According to Section 177 of the Motor Vehicle Act, the drivers misusing the hazard lights will be charged a fine by the traffic police in Shillong, Meghalaya
The usage of hazard lights has been a topic of discussion for a long period and in most cases, people argue that they are doing it the right way without knowing its intended use. Taking the matter seriously, the traffic police in Shillong, Meghalaya has decided to do something about it as the offenders will be charged a fine of up to Rs. 300 when caught.
As per Section 177 of the Motor Vehicle Act, the drivers misusing the hazard lights will be charged a fine. Not just in Shillong, the drivers across the country predominantly use the hazard lamps to go straight at a junction and forget what they are really meant for. All four turn indicators illuminate to notify the vehicle being pulled over at the sides of the roads.
Otherwise, the hazard lamps can be used when the vehicle malfunctions and gets stopped by the roadside. Some take advantage of it in an absurd manner by driving at night while their headlamps fail to turn on. The hazard lamps should be used when the vehicle abruptly stops in a hazardous position on the road (breakdown or causing traffic obtrusion).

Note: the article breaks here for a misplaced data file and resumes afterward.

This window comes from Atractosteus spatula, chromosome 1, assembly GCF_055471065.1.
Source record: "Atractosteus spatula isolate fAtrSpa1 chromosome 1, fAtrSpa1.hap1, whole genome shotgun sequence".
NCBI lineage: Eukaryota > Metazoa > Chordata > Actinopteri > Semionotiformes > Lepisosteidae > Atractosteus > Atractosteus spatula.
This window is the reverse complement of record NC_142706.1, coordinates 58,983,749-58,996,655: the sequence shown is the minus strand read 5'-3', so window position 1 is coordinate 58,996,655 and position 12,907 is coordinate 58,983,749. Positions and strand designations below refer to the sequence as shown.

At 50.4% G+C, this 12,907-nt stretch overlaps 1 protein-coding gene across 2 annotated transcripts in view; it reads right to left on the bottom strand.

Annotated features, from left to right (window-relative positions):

According to the Shillong Traffic Police, the wrongdoers will attract a fine for using the warning lights inappropriately. The first time fine will be Rs. 100 and when it gets repeated up to Rs. 300 will be charged consequently under Section 177 of the Motor Vehicles Act. The wrong usage of hazard lights is not the only problem we face in India though mainly on the highways.
Most of the drivers, even the highly experienced ones, do not know which lane to take depending on the speeds being driven as they forget seemingly how to overtake on the right side and instead weave about across different lanes. In addition, two-wheeler riders do not seem to know their place on the left end marked by a line.
Since we are talking about hazard lights, it is worth mentioning that the different light patterns and continuous illumination of turn indicators made possible via aftermarket accessories are highly distracting and they should be banned as well.